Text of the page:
Reversing 2nd order deep std::vector

Reversing 2nd order deep std::vector

Post by Jack » Sun, 02 May 2010 17:44:07


Dear all,

std::vector<x> finalvector;
std::vector<x> x1;
std::vector<std::vector<x>> x2;


for (...)
{
for (...) {
x1.push_back(data);
}
x2.push_back(x1);
}

std::vector<std::vector<x>>::reverse_iterator it;
for (it = x2.rbegin(); it != x2.end(); it++)
{
finalvector.push_back(**it); <<<<<<<<<<<<< compilation error
}

I'd like to reverse a grid in a y-axis while keeping the x-axis components
intact.

For example
1 2 3 4 5 6 7 8
a b c d e f g h

to

a b c d e f g h
1 2 3 4 5 6 7 8

Is it the correct way of doing it?
Thanks in advance
Jack
 
 
 

Reversing 2nd order deep std::vector

Post by Jack » Sun, 02 May 2010 17:58:04

> for (it = x2.rbegin(); it != x2.end(); it++)

Sorry, typo x2.rend(), still doesn't compile
Thanks

 
 
 

Reversing 2nd order deep std::vector

Post by David Lown » Sun, 02 May 2010 21:40:47

>std::vector<x> finalvector;

finalvector should be the same type as x2, i.e.:

std::vector<std::vector<x>> finalvector;

and then use:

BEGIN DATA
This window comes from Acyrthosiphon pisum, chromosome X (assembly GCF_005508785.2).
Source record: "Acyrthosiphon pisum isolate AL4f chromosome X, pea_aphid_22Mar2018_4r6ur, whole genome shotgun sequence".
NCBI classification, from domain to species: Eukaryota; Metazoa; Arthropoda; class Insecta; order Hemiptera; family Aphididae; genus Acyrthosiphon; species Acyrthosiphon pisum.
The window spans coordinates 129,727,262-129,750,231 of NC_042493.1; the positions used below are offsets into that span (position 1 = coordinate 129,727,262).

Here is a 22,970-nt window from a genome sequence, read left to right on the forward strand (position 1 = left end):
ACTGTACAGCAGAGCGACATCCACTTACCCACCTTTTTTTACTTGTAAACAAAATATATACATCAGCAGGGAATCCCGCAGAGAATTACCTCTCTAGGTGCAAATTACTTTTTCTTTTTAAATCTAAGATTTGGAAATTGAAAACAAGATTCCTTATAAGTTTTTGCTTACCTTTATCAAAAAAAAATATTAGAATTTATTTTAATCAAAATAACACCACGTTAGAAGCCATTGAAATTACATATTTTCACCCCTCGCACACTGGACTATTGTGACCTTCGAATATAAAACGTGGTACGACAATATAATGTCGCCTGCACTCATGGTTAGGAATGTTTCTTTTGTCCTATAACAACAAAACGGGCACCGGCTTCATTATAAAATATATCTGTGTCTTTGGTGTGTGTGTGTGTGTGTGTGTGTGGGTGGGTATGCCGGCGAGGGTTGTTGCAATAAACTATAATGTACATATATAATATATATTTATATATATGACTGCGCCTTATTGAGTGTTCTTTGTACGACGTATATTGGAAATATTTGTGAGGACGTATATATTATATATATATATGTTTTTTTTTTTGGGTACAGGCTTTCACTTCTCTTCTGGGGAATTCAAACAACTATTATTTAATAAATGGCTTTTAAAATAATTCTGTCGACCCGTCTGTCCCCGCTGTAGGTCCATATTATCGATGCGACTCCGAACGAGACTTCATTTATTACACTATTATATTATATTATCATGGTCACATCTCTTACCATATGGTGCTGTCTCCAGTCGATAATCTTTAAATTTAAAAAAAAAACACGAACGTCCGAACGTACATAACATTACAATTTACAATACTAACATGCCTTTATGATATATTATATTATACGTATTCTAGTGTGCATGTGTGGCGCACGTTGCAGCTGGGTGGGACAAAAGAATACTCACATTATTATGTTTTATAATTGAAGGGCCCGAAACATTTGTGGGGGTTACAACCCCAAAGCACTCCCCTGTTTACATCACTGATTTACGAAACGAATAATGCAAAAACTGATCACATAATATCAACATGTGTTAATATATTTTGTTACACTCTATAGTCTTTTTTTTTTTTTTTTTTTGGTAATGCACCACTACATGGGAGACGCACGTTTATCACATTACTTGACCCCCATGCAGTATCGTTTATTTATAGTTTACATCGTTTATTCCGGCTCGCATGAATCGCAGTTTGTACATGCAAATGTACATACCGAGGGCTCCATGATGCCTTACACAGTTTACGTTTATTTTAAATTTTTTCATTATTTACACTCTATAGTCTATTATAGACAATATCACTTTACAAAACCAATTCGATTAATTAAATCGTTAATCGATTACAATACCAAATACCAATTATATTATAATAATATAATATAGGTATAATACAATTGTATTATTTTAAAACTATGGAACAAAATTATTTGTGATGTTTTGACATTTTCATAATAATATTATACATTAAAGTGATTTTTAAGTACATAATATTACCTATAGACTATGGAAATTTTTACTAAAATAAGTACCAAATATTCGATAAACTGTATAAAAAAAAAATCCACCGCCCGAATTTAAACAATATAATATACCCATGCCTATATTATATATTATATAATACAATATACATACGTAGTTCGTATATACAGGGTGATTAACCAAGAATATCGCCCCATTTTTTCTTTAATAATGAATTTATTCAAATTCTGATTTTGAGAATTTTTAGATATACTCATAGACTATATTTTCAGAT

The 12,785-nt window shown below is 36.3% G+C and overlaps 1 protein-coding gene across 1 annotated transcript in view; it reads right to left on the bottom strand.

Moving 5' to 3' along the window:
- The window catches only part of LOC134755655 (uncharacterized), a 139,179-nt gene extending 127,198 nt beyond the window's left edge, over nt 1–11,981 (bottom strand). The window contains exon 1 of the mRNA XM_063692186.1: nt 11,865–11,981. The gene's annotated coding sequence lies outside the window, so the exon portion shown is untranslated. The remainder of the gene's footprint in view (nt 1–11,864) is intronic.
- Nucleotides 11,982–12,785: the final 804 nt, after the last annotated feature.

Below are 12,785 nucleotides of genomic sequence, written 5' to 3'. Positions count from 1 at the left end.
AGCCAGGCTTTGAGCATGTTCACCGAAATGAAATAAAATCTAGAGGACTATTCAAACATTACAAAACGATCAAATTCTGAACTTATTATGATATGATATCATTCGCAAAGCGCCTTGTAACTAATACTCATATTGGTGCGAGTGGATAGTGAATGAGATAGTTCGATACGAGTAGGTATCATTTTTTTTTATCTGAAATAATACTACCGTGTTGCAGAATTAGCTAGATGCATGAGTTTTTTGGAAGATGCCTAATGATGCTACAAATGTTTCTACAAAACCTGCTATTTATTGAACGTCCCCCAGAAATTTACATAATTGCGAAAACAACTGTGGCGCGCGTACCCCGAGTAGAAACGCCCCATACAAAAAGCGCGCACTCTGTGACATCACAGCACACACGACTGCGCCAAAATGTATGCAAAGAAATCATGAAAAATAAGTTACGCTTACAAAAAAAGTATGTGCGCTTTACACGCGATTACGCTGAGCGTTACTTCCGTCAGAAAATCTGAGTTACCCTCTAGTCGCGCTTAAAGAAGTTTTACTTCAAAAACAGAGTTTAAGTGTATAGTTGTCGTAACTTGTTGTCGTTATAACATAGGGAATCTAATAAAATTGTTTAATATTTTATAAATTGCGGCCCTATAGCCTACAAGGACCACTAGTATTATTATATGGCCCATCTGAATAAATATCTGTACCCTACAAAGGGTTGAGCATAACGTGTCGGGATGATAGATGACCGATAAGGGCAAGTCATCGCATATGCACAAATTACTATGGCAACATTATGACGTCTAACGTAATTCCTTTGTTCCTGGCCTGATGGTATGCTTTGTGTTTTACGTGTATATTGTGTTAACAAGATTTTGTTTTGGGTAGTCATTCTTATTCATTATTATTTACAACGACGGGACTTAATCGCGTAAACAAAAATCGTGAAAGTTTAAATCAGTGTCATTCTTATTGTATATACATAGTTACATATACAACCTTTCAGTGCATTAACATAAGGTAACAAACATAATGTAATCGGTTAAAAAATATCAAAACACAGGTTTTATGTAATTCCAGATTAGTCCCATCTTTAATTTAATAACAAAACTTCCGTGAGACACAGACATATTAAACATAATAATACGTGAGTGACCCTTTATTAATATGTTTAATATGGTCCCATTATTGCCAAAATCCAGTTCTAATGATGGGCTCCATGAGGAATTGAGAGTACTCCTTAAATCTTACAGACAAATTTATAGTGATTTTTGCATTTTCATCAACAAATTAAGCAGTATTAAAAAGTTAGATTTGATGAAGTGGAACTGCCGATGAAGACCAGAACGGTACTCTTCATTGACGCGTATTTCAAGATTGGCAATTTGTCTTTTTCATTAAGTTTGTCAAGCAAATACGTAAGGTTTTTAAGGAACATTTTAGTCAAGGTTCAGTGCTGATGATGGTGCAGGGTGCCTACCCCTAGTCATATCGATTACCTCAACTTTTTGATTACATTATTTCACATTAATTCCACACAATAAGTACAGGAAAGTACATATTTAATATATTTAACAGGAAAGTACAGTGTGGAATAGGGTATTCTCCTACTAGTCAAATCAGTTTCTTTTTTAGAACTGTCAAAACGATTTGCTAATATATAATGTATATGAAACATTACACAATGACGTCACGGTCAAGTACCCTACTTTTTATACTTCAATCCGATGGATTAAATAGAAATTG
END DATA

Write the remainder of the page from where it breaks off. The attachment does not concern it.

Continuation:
finalvector.push_back( *it );

However, an easier solution is to use:

#include <algorithm>

std::reverse( x2.begin(), x2.end() );

Dave
 
 
 

Reversing 2nd order deep std::vector

Post by Jack » Sun, 02 May 2010 21:49:38


Thanks David,
I'll give it a try!
Jack
 
 
 

Reversing 2nd order deep std::vector

Post by Stephan T. » Mon, 03 May 2010 12:33:17

You should point out that std::reverse() will be significantly more
efficient. It swaps instead of copying.

In general, it's a good idea to use Standard Library algorithms whenever
possible. Their designers and implementers worked hard to make them as
efficient as possible. Using Standard Library containers is simply the first
step.

Stephan T. Lavavej
Visual C++ Libraries Developer